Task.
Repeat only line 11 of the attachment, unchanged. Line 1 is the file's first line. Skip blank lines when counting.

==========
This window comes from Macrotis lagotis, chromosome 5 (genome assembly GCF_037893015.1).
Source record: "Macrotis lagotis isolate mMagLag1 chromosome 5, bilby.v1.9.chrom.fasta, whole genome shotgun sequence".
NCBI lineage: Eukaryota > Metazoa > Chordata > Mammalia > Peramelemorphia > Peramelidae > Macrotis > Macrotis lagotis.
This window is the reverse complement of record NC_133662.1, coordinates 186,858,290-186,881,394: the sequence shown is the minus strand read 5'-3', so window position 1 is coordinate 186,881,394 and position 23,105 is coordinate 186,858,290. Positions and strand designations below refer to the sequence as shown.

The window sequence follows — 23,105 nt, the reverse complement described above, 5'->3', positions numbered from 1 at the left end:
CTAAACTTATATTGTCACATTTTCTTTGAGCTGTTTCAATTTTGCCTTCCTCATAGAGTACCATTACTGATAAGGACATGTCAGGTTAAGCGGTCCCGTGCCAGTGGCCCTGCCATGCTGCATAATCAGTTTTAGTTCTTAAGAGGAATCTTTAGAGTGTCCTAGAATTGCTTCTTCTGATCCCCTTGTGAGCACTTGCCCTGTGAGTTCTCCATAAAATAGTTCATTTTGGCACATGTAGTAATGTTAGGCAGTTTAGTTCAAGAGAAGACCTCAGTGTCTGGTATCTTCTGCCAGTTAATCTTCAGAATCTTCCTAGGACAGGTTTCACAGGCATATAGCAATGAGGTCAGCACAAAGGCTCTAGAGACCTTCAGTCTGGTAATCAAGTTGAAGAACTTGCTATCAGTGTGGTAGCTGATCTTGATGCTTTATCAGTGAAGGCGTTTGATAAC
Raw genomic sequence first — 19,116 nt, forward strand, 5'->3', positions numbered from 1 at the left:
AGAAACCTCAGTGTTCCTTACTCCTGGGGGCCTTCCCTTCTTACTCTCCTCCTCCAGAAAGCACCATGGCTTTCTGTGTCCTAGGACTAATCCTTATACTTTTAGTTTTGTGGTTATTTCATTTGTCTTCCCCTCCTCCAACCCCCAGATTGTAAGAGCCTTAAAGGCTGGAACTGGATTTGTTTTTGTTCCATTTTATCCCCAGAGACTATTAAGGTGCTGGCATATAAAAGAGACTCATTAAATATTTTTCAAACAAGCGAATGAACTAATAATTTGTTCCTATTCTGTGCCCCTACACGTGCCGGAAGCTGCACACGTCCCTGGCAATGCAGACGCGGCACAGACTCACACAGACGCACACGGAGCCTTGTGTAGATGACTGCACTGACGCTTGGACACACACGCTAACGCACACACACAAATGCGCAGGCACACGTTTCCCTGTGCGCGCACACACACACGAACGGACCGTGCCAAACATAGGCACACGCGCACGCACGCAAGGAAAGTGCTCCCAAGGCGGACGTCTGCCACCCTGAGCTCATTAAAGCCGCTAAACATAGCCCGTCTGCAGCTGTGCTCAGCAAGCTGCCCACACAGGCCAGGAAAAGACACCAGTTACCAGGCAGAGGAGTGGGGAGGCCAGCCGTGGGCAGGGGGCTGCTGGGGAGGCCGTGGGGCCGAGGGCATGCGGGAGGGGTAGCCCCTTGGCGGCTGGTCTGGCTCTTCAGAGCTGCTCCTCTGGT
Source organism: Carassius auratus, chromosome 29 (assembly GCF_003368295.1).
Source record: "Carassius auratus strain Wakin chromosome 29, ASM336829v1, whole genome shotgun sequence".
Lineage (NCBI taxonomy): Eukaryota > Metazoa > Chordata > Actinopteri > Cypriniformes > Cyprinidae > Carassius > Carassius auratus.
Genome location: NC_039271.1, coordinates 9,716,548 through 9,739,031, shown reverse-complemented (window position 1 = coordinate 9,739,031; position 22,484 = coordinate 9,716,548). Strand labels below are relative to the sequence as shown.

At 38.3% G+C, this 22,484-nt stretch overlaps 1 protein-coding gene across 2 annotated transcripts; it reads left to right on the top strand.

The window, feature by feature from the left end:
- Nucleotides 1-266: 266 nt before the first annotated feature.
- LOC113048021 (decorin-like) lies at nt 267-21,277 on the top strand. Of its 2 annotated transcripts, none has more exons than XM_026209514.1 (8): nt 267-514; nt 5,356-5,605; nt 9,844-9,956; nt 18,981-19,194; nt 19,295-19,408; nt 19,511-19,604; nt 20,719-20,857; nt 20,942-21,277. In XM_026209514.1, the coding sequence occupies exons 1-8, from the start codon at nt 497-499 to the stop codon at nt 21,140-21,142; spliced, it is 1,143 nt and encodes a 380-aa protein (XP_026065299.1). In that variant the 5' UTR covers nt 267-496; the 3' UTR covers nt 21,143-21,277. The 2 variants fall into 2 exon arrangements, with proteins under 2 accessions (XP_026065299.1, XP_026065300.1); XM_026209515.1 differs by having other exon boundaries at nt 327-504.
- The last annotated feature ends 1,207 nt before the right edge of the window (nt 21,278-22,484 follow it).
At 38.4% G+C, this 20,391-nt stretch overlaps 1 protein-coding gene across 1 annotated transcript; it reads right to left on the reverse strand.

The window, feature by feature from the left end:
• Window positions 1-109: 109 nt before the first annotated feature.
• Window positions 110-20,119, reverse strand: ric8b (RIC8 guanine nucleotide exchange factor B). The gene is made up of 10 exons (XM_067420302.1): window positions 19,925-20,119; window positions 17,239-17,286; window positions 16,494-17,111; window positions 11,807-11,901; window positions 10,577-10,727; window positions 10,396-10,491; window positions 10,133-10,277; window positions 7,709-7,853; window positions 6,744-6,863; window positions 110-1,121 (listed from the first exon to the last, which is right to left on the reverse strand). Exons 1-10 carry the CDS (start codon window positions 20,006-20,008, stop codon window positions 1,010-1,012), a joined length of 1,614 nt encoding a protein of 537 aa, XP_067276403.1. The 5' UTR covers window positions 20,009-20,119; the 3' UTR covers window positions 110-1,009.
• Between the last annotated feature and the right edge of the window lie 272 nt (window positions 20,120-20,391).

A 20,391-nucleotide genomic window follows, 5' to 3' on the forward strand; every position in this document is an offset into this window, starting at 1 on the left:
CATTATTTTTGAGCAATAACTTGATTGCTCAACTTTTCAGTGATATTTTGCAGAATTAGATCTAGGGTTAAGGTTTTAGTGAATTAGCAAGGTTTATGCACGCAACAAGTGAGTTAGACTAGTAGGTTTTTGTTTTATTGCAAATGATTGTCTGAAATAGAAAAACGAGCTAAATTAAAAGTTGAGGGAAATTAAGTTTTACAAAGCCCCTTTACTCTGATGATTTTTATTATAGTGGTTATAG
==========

Lineage (NCBI taxonomy): Eukaryota > Metazoa > Chordata > Actinopteri > Cypriniformes > Cyprinidae > Carassius > Carassius auratus.